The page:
Epoch (2)

K.Holewczynski

This performer (group) in the Internet: http://www.epochofficial.com

Discography of Epoch (2):

# Release title Total tracks Type of release is Imprint date Label
1 Construction No. 008 14 Audio 1995
2 Factory 6 Audio 1993 Arts Industria
3 Purity & Revolution 9 Audio 2013-04-17 Carbon 12 Records
4 Construction No. 008 14 Audio 2012 VUZ Records
5 Purity & Revolution 9 Audio 2013-04-17 Carbon 12 Records
6 [R]evolution 9 Audio 2013-10-31 Carbon 12 Records
7 Volutio 4 Audio 2013-11-01 Bastet's Kitten
8 Sanctimonium 8 Audio 2014-03-22 Carbon 12 Records


Epoch's very name reflects the word's definition and believes the world is in a monumental crisis state - a state that will be viewed in the years ahead as a pivotal point in time.

Of course, every generation believes their time and space is the most important - so much so, that the next generation suffers for it.

Reflecting the current global economic, cultural and social crises, and the methods by which both are intertwined, Epoch uses its music to expose the machinations of the extremism of all points of view present in our current time. However, Epoch recognizes that despite the advancement of time, time has stood still, or maybe has even reversed.

Art as politics and as in Epoch's case, music as politics has become the voice of the disenfranchised and those who find themselves as expatriate, even if they are still in their homeland. But as transnational workforces have become the norm in world corporacy, we are all expatriates.

Originally appearing as one of the first Arts Industria releases on cassette in 1993 and later on the VUZ records (Duisburg, Germany) split CD in 1995, Epoch has returned after a long hiatus with more martial-driven industrial, in an era when we need it the most.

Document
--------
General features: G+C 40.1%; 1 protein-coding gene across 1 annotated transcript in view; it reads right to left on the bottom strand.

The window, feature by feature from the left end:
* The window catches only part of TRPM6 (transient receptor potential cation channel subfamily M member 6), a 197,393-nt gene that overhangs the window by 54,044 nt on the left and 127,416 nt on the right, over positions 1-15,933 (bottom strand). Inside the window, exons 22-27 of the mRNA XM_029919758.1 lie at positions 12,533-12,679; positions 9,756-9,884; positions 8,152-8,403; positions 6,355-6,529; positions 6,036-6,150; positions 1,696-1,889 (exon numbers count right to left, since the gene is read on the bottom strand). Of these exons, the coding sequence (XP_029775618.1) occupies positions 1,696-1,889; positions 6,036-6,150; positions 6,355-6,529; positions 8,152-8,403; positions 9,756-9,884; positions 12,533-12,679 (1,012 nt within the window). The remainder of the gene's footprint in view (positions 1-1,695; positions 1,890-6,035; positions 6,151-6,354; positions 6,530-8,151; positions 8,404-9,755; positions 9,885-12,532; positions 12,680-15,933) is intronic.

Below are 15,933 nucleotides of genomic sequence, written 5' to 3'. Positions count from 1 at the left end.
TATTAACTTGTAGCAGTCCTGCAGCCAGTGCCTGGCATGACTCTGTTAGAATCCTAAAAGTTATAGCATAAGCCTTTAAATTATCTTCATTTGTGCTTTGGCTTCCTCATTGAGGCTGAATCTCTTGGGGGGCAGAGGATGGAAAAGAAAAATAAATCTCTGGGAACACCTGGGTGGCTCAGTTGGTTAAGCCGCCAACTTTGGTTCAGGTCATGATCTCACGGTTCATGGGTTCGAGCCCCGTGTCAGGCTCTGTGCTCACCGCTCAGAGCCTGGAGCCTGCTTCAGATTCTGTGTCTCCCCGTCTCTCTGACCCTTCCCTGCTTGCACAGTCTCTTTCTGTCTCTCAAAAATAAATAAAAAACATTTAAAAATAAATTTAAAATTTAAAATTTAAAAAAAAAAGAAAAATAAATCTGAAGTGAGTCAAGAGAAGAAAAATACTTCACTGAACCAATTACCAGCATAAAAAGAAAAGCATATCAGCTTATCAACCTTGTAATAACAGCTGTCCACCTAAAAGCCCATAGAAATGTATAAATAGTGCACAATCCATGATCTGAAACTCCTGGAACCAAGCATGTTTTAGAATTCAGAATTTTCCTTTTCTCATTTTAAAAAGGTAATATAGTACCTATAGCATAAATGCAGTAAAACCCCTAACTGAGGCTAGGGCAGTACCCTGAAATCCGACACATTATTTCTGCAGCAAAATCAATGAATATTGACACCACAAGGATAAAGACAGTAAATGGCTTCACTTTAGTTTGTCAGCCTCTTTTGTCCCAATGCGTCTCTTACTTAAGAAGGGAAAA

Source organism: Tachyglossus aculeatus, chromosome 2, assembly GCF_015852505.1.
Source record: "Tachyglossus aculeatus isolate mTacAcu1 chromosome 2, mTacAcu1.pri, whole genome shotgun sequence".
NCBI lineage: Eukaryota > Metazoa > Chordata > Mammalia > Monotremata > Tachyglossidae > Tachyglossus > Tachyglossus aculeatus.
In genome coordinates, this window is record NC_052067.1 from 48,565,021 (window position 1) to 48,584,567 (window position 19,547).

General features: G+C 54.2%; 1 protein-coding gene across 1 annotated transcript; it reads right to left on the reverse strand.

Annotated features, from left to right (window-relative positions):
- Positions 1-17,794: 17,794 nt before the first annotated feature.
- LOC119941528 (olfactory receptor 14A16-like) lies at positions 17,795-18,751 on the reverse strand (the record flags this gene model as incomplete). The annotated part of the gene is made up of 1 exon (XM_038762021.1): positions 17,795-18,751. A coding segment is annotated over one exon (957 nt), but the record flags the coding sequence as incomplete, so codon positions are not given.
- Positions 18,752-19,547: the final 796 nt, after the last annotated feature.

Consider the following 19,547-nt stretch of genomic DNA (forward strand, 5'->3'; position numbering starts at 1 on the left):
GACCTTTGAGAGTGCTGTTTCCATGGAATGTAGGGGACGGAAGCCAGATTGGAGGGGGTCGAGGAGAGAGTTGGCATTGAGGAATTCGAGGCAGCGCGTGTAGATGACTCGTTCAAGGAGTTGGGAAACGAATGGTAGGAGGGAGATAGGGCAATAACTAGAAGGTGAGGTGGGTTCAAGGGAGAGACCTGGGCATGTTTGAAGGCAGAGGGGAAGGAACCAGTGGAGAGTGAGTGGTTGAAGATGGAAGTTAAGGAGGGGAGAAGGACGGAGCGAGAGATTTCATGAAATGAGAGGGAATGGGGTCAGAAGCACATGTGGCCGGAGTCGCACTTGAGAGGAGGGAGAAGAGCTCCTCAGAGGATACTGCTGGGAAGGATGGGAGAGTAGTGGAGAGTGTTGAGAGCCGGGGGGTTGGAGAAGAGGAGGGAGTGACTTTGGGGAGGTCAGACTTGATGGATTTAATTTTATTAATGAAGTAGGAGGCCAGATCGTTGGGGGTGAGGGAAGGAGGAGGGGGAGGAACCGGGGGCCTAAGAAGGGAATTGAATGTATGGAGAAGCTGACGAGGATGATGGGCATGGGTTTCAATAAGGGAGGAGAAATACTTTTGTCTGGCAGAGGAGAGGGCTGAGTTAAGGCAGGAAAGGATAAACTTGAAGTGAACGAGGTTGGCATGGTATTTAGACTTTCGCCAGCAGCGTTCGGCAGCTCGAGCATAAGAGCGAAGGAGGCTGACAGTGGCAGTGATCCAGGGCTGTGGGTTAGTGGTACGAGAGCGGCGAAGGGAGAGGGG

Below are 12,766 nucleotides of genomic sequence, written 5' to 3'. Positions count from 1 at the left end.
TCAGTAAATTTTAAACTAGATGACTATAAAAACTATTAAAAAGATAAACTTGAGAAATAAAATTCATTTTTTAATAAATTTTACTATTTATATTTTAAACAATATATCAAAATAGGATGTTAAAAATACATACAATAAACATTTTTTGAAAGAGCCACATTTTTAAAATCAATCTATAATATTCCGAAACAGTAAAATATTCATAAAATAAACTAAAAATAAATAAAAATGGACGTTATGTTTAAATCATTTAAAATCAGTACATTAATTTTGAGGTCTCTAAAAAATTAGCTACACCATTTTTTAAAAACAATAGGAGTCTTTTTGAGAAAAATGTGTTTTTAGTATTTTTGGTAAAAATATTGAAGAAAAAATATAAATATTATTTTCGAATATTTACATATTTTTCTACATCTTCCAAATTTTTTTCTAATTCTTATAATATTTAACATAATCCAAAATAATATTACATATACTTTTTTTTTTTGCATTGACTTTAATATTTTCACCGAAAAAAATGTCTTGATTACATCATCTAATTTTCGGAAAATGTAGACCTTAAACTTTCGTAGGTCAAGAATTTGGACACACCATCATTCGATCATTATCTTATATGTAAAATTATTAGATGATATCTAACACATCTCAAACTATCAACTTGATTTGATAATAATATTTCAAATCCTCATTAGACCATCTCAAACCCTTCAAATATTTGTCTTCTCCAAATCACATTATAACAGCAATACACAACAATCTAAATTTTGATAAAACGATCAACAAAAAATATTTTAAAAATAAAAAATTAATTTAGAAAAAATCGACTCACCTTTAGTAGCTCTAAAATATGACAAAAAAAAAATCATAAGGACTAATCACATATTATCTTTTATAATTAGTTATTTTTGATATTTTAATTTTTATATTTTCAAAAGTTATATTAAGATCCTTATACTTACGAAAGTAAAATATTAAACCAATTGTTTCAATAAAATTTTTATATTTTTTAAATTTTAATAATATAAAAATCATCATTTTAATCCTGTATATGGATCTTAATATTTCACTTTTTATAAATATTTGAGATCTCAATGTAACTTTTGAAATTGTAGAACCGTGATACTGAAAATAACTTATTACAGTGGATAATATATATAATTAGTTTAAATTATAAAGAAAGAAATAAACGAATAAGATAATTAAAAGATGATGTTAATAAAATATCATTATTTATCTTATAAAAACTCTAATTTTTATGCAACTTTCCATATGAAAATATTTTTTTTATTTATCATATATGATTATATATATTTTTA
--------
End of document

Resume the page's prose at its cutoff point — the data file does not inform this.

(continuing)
While owing to such genres as martial industrial, EBM, neo-folk, techno and other intertwined aspects of industrial music culture, Epoch manages to work bits and pieces into a cohesive sound with underlying politics. And although the martial genre hasn't really penetrated American musical subculture, the growing awakening of US citizens to their own political system and the American affect on the rest of the world makes Epoch's re-appearance in the US all that more timely.

Epoch's music contains many historical samples that illustrate how the current state of the world has been in development since the turn of the century and continues to be manipulated by the powers in control. Epoch is revolting against the machine here in a decidedly nationalistic tone, but exactly what national entity they are promoting is unclear. The music and message is left to the listener's interpretation.

The songs are vaguely classical at times, martial in nature, yet they seem to use their hard-line overtones to give rise to a nation of people that do not yet exist. Is Epoch trying to awake the masses, or point out our flaws?


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